Transplanting plants in Nov?

Discussion in 'Gardening & Plant Propagation' started by insanity, Nov 6, 2005.

  1. insanity

    insanity Well-Known Member

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    Clarksville TN.
    Hope someone can help.We have moved temporailry untill we can find some land to suit us.Anyway the wife says i gotta move some (most) of her plants to. :bash:
    (9 Roses,2 evergreens,2snowball typ bushes,and lord noes how many Hostas
    and Lillys.)Some have been planted for 6 years. :(

    Any way i need to no what i can transplant, and what i might need to plant in buckets for now.Someone had told her not to transplant things after the first frost.Just plant them in buckets.But my delima is do they need light,heat,water? I can put a few in my shed but i dont want to have a huge light bill from heating it.Im asuming they would just need to stay above freezeing?Humm im really lost.And shes going to kill me if i kill them. :D
    Anything that can be transplanted, can be moved to my grandmothers.She will be glad to have them, and ill be glad not to have to move them again. :rolleyes:

    Oh and im in middle TN.Zone? Temp has been running Low 30,s to high 70,s Several light frost all ready.But one or two roses still have blooms.
     
  2. Maura

    Maura Well-Known Member Supporter

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    Pot the plants. You can use a sheltered area, like next to a building. Surround the plants with bales of straw, and cover the top. The roots will freeze too hard if you just leave them in pots. The straw acts as insulation, much the way the ground would if you'd left them where they were.

    If you put them inside, do not heat the building. An unheated basement would probably keep the right temp. They will not need light, they are going dormant. If the building is going to be as cold as the outside, you might want to bunch them together and treat them as though they are outside, with some sort of insulation around them.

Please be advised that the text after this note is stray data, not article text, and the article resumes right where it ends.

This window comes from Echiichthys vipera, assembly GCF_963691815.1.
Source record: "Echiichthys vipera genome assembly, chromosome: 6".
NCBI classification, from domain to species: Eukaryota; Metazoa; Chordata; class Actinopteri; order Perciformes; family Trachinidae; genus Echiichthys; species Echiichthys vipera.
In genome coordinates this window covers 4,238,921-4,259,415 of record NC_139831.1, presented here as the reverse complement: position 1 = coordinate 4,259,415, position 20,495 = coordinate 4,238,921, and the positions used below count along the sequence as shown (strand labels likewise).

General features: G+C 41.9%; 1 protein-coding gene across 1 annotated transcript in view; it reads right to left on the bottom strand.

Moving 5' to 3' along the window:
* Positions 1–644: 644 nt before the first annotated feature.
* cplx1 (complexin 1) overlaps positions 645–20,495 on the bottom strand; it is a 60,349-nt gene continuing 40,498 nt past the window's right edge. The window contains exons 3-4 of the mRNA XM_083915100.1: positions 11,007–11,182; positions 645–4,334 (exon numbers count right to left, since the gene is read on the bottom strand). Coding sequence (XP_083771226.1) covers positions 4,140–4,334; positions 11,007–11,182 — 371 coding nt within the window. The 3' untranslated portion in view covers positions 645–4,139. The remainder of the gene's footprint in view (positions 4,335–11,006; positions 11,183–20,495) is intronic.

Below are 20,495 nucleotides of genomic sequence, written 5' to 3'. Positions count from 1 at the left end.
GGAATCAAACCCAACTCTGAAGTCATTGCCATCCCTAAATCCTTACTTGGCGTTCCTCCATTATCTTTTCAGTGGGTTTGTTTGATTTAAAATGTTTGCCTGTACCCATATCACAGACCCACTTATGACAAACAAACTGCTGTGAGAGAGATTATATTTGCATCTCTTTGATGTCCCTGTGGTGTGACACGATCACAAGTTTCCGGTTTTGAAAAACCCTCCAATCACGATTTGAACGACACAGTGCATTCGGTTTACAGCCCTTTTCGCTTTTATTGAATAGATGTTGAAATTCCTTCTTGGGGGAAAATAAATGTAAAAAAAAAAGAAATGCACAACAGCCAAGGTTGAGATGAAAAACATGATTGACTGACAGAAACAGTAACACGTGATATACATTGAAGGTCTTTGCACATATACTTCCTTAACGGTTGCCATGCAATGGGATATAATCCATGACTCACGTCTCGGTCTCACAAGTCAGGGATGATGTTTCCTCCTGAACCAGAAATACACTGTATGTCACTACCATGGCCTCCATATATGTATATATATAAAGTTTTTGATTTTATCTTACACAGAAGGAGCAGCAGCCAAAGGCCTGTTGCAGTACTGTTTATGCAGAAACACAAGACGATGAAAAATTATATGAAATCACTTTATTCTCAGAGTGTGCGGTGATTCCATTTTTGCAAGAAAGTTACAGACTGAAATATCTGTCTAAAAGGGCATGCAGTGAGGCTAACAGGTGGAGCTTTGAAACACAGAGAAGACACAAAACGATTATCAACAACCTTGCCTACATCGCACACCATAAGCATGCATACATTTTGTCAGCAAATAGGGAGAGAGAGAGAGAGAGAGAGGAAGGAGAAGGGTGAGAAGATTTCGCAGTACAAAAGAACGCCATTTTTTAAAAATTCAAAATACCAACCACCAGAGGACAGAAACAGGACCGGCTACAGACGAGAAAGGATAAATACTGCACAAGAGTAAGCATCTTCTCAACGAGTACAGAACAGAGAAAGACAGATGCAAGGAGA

3. Farmer Willy

    Farmer Willy Well-Known Member Supporter

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    I'd go ahead and transplant them NOW. You have a while before the grouond will freeze in Central TN. This is when trees and shrubs put out new root growth. The tops might look cooked but good stuff is going on underground. I'll be putting in holly, apple and cherry next weekend. Make sure they get a good soaking in. Don't delay on it, you want root growth before the ground freezes. If Mother Nature doesn't want to cooperate and sends cold weather early thickly mound the plants with mulch, it will give them a little extra time to settle in. If you do, make sure to get it off in early spring before new growth breaks.
     
  4. suelandress

    suelandress Windy Island Acres Supporter

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    I'm still planting stuff here in northeast connecticut. anything I don't get to will be in the garage for the winter. Next week will bring really low night temps, but the day time temps are high enough that the ground won't freeze yet for a while. Presumably, your plants are dormant at this point anyway?
     
  5. woodspirit

    woodspirit Well-Known Member

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    The evergreens will have the hardest time of it so keep them hydrated with lots of water and use an anti-transpirant like wilt-pruf. You could also spray the foliage with vegetable oil and that will prevent the loss of water from the needles. Mulch everything well. good luck and have fun.